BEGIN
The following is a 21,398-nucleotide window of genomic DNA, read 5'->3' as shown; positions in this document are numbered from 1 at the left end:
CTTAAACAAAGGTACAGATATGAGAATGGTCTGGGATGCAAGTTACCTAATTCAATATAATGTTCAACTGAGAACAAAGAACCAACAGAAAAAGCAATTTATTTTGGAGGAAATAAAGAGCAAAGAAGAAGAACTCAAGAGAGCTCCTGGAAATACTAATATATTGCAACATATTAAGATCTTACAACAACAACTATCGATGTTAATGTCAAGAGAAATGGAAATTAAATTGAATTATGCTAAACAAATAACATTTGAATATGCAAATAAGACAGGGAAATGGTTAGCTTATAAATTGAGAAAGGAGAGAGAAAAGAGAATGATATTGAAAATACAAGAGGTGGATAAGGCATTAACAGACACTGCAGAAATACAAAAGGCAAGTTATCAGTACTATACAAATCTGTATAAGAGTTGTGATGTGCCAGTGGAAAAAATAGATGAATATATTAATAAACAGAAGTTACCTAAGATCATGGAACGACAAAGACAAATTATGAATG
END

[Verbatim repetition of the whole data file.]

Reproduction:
The following is a 21,398-nucleotide window of genomic DNA, read 5'->3' as shown; positions in this document are numbered from 1 at the left end:
CTTAAACAAAGGTACAGATATGAGAATGGTCTGGGATGCAAGTTACCTAATTCAATATAATGTTCAACTGAGAACAAAGAACCAACAGAAAAAGCAATTTATTTTGGAGGAAATAAAGAGCAAAGAAGAAGAACTCAAGAGAGCTCCTGGAAATACTAATATATTGCAACATATTAAGATCTTACAACAACAACTATCGATGTTAATGTCAAGAGAAATGGAAATTAAATTGAATTATGCTAAACAAATAACATTTGAATATGCAAATAAGACAGGGAAATGGTTAGCTTATAAATTGAGAAAGGAGAGAGAAAAGAGAATGATATTGAAAATACAAGAGGTGGATAAGGCATTAACAGACACTGCAGAAATACAAAAGGCAAGTTATCAGTACTATACAAATCTGTATAAGAGTTGTGATGTGCCAGTGGAAAAAATAGATGAATATATTAATAAACAGAAGTTACCTAAGATCATGGAACGACAAAGACAAATTATGAATG